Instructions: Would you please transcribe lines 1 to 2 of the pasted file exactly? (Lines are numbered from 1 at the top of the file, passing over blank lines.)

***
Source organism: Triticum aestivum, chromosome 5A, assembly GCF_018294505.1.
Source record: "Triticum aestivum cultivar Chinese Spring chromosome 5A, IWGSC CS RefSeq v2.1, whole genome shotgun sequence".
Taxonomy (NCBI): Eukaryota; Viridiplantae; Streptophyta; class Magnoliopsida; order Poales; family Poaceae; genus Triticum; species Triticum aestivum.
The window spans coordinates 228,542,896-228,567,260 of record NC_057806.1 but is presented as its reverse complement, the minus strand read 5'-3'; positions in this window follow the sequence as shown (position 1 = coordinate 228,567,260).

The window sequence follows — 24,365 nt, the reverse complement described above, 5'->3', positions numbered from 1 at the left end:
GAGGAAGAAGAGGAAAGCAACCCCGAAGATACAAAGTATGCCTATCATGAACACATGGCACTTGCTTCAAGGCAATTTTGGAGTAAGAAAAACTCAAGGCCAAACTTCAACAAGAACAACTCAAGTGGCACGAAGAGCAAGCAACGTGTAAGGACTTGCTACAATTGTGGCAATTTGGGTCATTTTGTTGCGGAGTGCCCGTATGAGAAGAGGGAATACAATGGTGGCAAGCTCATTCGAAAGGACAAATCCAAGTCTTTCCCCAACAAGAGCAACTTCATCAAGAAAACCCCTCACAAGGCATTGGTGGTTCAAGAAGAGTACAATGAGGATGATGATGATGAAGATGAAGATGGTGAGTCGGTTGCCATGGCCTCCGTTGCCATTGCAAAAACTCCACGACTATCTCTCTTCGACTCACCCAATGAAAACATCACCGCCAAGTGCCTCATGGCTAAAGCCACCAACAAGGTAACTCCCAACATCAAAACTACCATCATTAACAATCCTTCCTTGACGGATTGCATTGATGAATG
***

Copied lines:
Source organism: Triticum aestivum, chromosome 5A, assembly GCF_018294505.1.
Source record: "Triticum aestivum cultivar Chinese Spring chromosome 5A, IWGSC CS RefSeq v2.1, whole genome shotgun sequence".